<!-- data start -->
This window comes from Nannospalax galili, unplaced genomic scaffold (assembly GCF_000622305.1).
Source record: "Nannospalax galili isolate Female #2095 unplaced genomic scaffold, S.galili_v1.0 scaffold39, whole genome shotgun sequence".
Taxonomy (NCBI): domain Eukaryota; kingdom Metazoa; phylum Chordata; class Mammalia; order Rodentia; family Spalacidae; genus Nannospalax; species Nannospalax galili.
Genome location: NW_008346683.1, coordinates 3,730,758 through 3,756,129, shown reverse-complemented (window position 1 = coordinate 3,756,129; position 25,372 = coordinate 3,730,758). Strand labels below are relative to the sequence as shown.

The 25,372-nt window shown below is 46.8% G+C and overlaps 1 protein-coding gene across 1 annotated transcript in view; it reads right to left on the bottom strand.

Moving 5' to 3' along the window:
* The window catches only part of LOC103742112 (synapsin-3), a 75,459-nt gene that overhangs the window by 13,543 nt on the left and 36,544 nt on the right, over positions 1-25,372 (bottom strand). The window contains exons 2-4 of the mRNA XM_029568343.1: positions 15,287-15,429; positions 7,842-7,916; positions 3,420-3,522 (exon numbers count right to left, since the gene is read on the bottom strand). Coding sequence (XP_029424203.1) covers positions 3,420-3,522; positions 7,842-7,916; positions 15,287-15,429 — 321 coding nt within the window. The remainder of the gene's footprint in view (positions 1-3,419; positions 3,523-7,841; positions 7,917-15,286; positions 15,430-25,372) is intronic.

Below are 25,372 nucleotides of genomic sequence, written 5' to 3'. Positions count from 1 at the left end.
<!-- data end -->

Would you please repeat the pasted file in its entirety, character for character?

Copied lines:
This window comes from Nannospalax galili, unplaced genomic scaffold (assembly GCF_000622305.1).
Source record: "Nannospalax galili isolate Female #2095 unplaced genomic scaffold, S.galili_v1.0 scaffold39, whole genome shotgun sequence".
Taxonomy (NCBI): domain Eukaryota; kingdom Metazoa; phylum Chordata; class Mammalia; order Rodentia; family Spalacidae; genus Nannospalax; species Nannospalax galili.
Genome location: NW_008346683.1, coordinates 3,730,758 through 3,756,129, shown reverse-complemented (window position 1 = coordinate 3,756,129; position 25,372 = coordinate 3,730,758). Strand labels below are relative to the sequence as shown.

The 25,372-nt window shown below is 46.8% G+C and overlaps 1 protein-coding gene across 1 annotated transcript in view; it reads right to left on the bottom strand.

Moving 5' to 3' along the window:
* The window catches only part of LOC103742112 (synapsin-3), a 75,459-nt gene that overhangs the window by 13,543 nt on the left and 36,544 nt on the right, over positions 1-25,372 (bottom strand). The window contains exons 2-4 of the mRNA XM_029568343.1: positions 15,287-15,429; positions 7,842-7,916; positions 3,420-3,522 (exon numbers count right to left, since the gene is read on the bottom strand). Coding sequence (XP_029424203.1) covers positions 3,420-3,522; positions 7,842-7,916; positions 15,287-15,429 — 321 coding nt within the window. The remainder of the gene's footprint in view (positions 1-3,419; positions 3,523-7,841; positions 7,917-15,286; positions 15,430-25,372) is intronic.

Below are 25,372 nucleotides of genomic sequence, written 5' to 3'. Positions count from 1 at the left end.